Preoperative Risk Prediction for Pancreatectomy: A Comparative Analysis of Three Scoring Systems.

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The Journal of surgical research


oregon; portland; cards; cards publication


INTRODUCTION: Pancreatectomy is associated with high morbidity and mortality. Therefore, patient selection and risk prediction is paramount. In this study, three validated perioperative risk scoring systems were compared among patients undergoing pancreatectomy to identify the most clinically useful model.

MATERIALS AND METHODS: The 2014-2017 American College of Surgeons National Surgical Quality Improvement Program database was queried for pancreatectomy patients. Three models were evaluated: National Surgical Quality Improvement Program Universal Risk Calculator (URC), Model for End-Stage Liver Disease (MELD), and Modified Frailty Index-5 Factor (mFI-5). Outcomes were 30-d mortality and complications. Predictive performance of the models was compared using area under the receiver operating characteristic curve (AUC) and Brier scores.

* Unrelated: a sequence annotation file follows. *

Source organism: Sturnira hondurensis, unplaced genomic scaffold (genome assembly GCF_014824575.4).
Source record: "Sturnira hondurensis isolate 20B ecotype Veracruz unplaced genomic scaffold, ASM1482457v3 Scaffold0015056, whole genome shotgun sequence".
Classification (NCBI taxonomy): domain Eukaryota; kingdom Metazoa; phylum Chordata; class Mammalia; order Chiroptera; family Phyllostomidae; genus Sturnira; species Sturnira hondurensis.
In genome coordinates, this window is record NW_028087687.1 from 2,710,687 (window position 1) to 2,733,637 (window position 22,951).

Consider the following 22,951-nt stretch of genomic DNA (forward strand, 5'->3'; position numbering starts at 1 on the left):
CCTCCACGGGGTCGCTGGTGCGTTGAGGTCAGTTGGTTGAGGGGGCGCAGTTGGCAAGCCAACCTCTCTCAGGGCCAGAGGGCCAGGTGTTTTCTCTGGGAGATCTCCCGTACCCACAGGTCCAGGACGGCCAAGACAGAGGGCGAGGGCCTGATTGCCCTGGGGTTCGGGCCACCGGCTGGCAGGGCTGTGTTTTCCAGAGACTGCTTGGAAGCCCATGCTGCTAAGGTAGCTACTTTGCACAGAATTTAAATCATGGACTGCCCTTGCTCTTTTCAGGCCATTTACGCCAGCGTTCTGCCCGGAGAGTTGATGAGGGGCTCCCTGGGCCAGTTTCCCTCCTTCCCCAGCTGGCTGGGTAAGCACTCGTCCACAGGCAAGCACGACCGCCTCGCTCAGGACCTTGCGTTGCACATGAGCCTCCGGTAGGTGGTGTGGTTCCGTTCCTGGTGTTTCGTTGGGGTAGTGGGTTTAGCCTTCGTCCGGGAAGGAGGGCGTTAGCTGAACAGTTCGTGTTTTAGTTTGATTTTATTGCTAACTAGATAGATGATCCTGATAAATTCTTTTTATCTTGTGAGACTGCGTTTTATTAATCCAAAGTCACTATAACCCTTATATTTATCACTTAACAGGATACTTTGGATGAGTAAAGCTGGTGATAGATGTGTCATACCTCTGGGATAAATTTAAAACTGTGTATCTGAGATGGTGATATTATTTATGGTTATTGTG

RESULTS: Twenty two thousand one hundred twenty three pancreatectomy patients were identified. The 30-d mortality rate was 1.4% (n = 319). Complications occurred in 6020 cases (27.2%). AUC (95% CI) for 30-d mortality were 0.70 (0.67-0.73), 0.63 (0.60-0.67), and 0.60 (0.57-0.63) for URC, MELD, and mFI-5, respectively, with Brier score of 0.014 for all three models. AUC (95% confidence interval) for any complication was 0.59 (0.58-0.59) for URC, 0.53 (0.52-0.54) for MELD, and 0.53 (0.52-0.54) for mFI-5, with Brier scores 0.193 (URC), 0.200 (MELD), and 0.197 (mFI-5). For individual complications, URC was more predictive than MELD or mFI-5.

CONCLUSIONS: Of the validated preoperative risk scoring systems, URC was most predictive of both complications and 30-d mortality. None of the models performed better than fair to good. The lack of predictive accuracy of currently existing models highlights the need for development of improved perioperative risk models.

Clinical Institute

Cardiovascular (Heart)